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Enhanced weathering of olivine in seawater: The efficiency as revealed by thermodynamic scenario analysis

Griffioen, Jasper
The Science of the total environment 2017 v.575 pp. 536-544
alkalinity, alkalinization, aragonite, calcite, calcium carbonate, carbon dioxide, hydroxides, iron, magnesite, magnesium, models, ocean acidification, seawater, sepiolite, temperature, thermodynamics, weathering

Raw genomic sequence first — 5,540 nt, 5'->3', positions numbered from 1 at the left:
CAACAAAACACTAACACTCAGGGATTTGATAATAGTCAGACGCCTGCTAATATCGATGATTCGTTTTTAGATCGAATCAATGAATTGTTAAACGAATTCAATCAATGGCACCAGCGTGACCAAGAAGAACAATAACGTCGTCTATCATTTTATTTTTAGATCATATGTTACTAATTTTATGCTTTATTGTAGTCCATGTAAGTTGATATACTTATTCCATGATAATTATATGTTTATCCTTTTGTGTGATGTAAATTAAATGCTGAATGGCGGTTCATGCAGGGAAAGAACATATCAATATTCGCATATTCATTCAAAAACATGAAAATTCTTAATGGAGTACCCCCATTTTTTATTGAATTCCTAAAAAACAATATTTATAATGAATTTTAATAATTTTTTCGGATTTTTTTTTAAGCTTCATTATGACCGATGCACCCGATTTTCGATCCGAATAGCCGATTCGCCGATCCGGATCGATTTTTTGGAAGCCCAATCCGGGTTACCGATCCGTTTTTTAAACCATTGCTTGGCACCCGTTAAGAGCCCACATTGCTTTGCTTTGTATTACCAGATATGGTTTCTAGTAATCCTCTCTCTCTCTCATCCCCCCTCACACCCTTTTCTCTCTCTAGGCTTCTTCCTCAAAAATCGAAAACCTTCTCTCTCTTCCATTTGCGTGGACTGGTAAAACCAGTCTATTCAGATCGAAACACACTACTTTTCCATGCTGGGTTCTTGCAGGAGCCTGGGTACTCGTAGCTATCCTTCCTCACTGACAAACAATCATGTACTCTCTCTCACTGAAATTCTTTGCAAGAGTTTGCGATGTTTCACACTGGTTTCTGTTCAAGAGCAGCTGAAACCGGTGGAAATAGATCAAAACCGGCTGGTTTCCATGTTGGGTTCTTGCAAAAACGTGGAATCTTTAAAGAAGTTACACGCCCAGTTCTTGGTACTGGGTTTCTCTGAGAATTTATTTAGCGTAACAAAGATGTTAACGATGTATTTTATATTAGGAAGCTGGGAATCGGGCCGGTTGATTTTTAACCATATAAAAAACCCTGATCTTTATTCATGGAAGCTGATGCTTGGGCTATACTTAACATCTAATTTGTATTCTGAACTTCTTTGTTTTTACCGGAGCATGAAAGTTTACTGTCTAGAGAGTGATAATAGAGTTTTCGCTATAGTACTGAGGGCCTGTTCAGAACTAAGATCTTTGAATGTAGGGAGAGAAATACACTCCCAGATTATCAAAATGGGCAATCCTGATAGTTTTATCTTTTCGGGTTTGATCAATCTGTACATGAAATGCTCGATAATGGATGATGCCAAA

Enhanced weathering of olivine has been suggested as a measure to lower the atmospheric CO2 level and it might also mitigate ocean acidification. This study aimed to characterise how olivine can weather in seawater, to elucidate the role of secondary precipitation and to ascertain the efficiency in terms of molar CO2 removal per mole of olivine dissolution. Geochemical thermodynamic equilibrium modelling was used, which considered both the variable mineralogical composition of olivine and the kinds of secondary precipitates that may be formed. The advantage is that such an approach is independent from local or regional factors as temperature, related kinetics, mineralogy, etc. The results show that the efficiency falls when secondary precipitates are formed. When Fe-bearing olivine undergoes weathering in an oxic environment, Fe(III) hydroxides will inevitably be formed, and as a result of this acidifying process, CO2 could be released to the atmosphere. This might also enhance ocean acidification when Fe-rich olivine becomes used. Ocean alkalinisation only happens when more than 1mol/kgH2O Mg-rich olivine weathers. Maintenance of supersaturation for calcite or aragonite as holds in seawater reduces the efficiency by about a factor of two compared to the efficiency without secondary precipitation. Precipitation of sepiolite as Mg silicate reduces the efficiency even more. Magnesite precipitation has a similar effect to Ca carbonate precipitation, but according to the literature magnesite precipitation is improbable at ambient conditions and relatively low supersaturation. When less than 0.05mmololivine/kg(seawater) weathers the efficiency is slightly different than at higher intensities, due to strong buffering by seawater alkalinity.